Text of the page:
JOE NEMECHEK KIND OF CAME OUT OF NOWHERE TO WIN AT LOUDON LAST YEAR. DO YOU THINK THAT COULD HAPPEN TO YOU? "I'm not asking or expecting to go out and win a race. This race team has to have some solid, consistent, good runs. I'm a believer that that's how you win races. You don't luck up and win one. You don't ever think that's gonna happen because that's such a long shot, but if you can consistently compete in the top 10 and the top five, then you put yourself in position to win a race and that's what we need to do. I think we're getting there. It's very hard for us to improve our program across the board, but we try to work on our weakest link and hope that makes us a little bit better and then we work on the next weak link and that's the way we have to approach it because we just do not have the resources to touch every part of our program at all times."
Elliott Sadler, driver of the No. 21 Citgo Taurus, got the final provisional for Sunday's race and will make the 1,000th start in the storied history of Wood Brothers racing.
ELLIOTT SADLER --21-- Citgo Taurus -- "We're probably starting at the wrong end of the line for the 1,000th race, but we're in and that's the main thing. We've got to come back here next year, so we've got to figure out something to be a lot better. We've got a lot of work to do and that's what we were just talking about. We're gonna go in there and have a meeting and see what things we might be able to change when we come back. This is embarrassing to run this bad this close to home. Maybe we can hit on something in happy hour to maybe help us out a little bit."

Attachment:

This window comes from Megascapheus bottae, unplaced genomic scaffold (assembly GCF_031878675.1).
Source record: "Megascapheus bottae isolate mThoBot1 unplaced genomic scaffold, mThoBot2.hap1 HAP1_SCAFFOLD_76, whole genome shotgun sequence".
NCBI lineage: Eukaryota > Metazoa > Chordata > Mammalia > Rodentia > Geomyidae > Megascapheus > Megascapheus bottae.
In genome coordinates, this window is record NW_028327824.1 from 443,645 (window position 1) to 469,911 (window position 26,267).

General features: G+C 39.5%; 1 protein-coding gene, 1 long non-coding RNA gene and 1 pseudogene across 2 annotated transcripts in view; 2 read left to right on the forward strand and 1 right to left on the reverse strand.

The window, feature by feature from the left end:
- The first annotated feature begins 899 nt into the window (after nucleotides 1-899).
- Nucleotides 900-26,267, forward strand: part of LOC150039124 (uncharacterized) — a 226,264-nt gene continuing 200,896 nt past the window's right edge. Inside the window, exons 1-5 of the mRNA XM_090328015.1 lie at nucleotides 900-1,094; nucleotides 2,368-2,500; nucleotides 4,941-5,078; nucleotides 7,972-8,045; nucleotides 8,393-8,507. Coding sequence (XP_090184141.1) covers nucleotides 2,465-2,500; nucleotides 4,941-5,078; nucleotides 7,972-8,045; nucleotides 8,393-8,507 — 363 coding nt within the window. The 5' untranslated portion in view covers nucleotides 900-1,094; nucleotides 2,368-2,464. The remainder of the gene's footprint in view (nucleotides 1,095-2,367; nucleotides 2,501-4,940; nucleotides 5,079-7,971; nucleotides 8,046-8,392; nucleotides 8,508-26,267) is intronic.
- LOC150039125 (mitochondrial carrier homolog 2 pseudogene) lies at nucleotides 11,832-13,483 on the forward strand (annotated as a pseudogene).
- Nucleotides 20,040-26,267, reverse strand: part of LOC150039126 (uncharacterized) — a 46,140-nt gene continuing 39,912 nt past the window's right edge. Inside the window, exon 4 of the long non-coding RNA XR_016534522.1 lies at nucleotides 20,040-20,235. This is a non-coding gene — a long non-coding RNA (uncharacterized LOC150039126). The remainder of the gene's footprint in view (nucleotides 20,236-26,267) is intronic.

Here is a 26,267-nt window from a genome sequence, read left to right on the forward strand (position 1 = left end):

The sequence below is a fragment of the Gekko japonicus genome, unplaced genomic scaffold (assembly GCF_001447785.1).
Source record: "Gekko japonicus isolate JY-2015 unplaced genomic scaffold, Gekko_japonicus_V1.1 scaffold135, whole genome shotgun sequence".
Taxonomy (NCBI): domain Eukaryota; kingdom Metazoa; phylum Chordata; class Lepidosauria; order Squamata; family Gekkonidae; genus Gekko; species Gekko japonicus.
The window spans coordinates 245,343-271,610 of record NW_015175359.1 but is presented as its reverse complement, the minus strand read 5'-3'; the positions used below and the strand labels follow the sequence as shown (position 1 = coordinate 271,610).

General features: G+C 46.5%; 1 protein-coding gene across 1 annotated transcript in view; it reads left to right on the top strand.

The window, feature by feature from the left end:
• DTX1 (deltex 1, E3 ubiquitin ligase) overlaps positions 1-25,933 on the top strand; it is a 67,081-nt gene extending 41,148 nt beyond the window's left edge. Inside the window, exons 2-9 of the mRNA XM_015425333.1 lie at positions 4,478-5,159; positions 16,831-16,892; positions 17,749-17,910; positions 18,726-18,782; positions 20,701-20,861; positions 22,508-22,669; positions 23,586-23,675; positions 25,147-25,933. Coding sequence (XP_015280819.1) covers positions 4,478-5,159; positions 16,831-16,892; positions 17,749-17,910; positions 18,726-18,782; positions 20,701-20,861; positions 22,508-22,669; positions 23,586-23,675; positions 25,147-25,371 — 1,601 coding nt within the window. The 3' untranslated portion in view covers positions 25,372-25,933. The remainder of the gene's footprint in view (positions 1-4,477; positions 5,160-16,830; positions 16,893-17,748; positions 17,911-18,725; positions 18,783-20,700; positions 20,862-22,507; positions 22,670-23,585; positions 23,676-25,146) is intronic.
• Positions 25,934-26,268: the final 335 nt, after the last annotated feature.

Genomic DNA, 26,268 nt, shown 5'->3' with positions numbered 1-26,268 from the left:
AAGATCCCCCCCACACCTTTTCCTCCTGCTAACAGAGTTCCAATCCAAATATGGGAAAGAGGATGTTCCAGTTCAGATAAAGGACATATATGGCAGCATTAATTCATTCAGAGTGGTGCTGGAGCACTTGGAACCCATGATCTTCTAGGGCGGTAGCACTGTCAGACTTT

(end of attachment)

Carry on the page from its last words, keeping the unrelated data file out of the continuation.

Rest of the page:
ON FRIDAY YOU SAID YOU'VE HAD GOOD SUCCESS HERE IN LATE MODELS AND OTHER KINDS OF CARS. "I don't know what to do. Man, I could kill anybody up here in a late model car. We could do anything. My brothers always used to run good here and we always had good notes for this place, it's just that with this Cup car somewhere I'm missing the boat or we're missing the boat because we're not getting the job done. Being this close to Stuart (Va.) it's pretty bad. We don't want to run this bad every time we come, so we've got to think of some kind of adjustments to make to give ourselves a better chance when we come back next year. That's the thing about it, you have to come back here, so we can't just let it die and then say 'OK, we got past it.' We've got to learn how to fix it."